Colposcopic Examination With Polarized Light Can Improve Cervical Cancer Diagnosis
A team of researchers conducted a study according to which polarized light can improve the ability to detect precursory lesions of cervical cancer. With this findings they hope to reduce the number of unnecessary biopsies and surgical procedures, as this type of light is more focused than radial light which scatters in all directions.
If the result of a Pap smear is abnormal, then the therapeutic approach requires a colposcopic exam (with radial light and magnification of the area) to view whether the cervix presents suspicious lesions. If suspicious lesions are present on the cervix, those areas are biopsied.
With this study, the researchers are trying to determine if a colposcopic exam which is using polarized light has a higher ability to detect precancerous lesions of the cervix and if this examination can reduce the number of unnecessary biopsies and the patient’s discomfort.
“Using both types of light to examine the cervix may give us additional perspective so we can find more disease and avoid treating something that does not need it”, said Dr. Daron G. Ferris, colposcopist, family medicine physician and Director of the Gynecologic Cancer Prevention Center at Georgia Health Sciences University.
In this study, 300 women were included with an age over 18 years . First, the researchers performed a classic colposcopic exam (with radial light and magnification) and marked the areas that looked suspicious. After this exam, they did a colposcopic exam with polarized light to see if the results of both examination correlate before a biopsy is performed. “If we use polarized light, how does that change what we can see?”, Dr. Ferris said.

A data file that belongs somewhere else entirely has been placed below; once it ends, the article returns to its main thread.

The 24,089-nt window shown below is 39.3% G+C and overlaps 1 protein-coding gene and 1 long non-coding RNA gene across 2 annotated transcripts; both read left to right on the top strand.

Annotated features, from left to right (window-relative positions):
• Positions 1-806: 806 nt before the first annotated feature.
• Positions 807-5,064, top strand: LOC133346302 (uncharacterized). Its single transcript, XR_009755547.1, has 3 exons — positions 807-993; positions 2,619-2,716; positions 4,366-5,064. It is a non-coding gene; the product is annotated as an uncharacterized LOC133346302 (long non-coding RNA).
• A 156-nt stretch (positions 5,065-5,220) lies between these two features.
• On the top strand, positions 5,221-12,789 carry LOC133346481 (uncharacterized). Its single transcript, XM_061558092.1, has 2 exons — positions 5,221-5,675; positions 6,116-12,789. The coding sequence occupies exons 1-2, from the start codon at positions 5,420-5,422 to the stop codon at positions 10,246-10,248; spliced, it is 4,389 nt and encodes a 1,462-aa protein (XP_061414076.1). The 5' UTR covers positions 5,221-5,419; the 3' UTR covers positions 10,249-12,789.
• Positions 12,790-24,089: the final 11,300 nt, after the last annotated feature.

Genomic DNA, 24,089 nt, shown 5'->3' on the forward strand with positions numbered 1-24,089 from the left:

Colposcopic exam with polarized light can be most effective in young women, because in this cases the normal immature cells are more difficult to be distinguished from cancerous cells. Because the skin from the surface of the cervix of young women is thin, it could represent an easy target for infection by human papilloma virus, which is one of the primary causal agent of cervical cancer.
“If polarized light eliminates cases where it’s not clear whether the area is worrisome or not, that is going to reduce the number of biopsies. We want to see if it adds value.”, said Dr. Farris. Another problem of diagnosis is represented by the fact that, sometimes, biopsies are misinterpreted, leading to unnecessary surgical procedures.
Polarized light, because is focusing its energy in one direction, can help the physicians to have a better look on a cervix examination and to detect with greater accuracy areas that look suspicious. In those areas, blood vessels are dilated and randomly distributed. With a normal colposcopic exam, a physician is only looking at the superficial blood vessels, but on a colposcopic exam with polarized light, he can see 1 millimeter below the surface of the cervix.
This study was performed due to the physician’s dissatisfaction regarding classic colposcopic exam that can miss a diagnosis of precancerous lesions. Researchers now hope that this new colposcopic examination with polarized light will make the diagnosis of precancerous lesions more accurate than before.